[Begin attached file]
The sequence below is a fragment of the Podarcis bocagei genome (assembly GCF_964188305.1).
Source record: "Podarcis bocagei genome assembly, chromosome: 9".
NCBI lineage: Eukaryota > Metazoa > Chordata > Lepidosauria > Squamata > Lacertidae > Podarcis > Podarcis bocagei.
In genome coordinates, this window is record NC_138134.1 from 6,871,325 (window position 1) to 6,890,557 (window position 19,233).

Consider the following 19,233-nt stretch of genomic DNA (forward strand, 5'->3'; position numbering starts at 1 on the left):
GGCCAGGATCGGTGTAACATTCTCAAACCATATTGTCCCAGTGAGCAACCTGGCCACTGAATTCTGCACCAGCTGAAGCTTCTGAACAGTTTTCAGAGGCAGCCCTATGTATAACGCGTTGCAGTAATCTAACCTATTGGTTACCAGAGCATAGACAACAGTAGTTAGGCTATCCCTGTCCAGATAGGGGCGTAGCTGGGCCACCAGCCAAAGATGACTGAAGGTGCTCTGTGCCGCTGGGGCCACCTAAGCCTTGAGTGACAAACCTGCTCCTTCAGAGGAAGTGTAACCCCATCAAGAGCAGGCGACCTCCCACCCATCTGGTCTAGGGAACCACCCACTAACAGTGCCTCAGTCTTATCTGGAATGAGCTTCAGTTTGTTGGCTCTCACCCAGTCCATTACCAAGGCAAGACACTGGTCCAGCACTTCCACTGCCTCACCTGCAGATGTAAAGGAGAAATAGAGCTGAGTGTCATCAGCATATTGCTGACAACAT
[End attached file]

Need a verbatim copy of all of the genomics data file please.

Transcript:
The sequence below is a fragment of the Podarcis bocagei genome (assembly GCF_964188305.1).
Source record: "Podarcis bocagei genome assembly, chromosome: 9".
NCBI lineage: Eukaryota > Metazoa > Chordata > Lepidosauria > Squamata > Lacertidae > Podarcis > Podarcis bocagei.
In genome coordinates, this window is record NC_138134.1 from 6,871,325 (window position 1) to 6,890,557 (window position 19,233).

Consider the following 19,233-nt stretch of genomic DNA (forward strand, 5'->3'; position numbering starts at 1 on the left):
GGCCAGGATCGGTGTAACATTCTCAAACCATATTGTCCCAGTGAGCAACCTGGCCACTGAATTCTGCACCAGCTGAAGCTTCTGAACAGTTTTCAGAGGCAGCCCTATGTATAACGCGTTGCAGTAATCTAACCTATTGGTTACCAGAGCATAGACAACAGTAGTTAGGCTATCCCTGTCCAGATAGGGGCGTAGCTGGGCCACCAGCCAAAGATGACTGAAGGTGCTCTGTGCCGCTGGGGCCACCTAAGCCTTGAGTGACAAACCTGCTCCTTCAGAGGAAGTGTAACCCCATCAAGAGCAGGCGACCTCCCACCCATCTGGTCTAGGGAACCACCCACTAACAGTGCCTCAGTCTTATCTGGAATGAGCTTCAGTTTGTTGGCTCTCACCCAGTCCATTACCAAGGCAAGACACTGGTCCAGCACTTCCACTGCCTCACCTGCAGATGTAAAGGAGAAATAGAGCTGAGTGTCATCAGCATATTGCTGACAACAT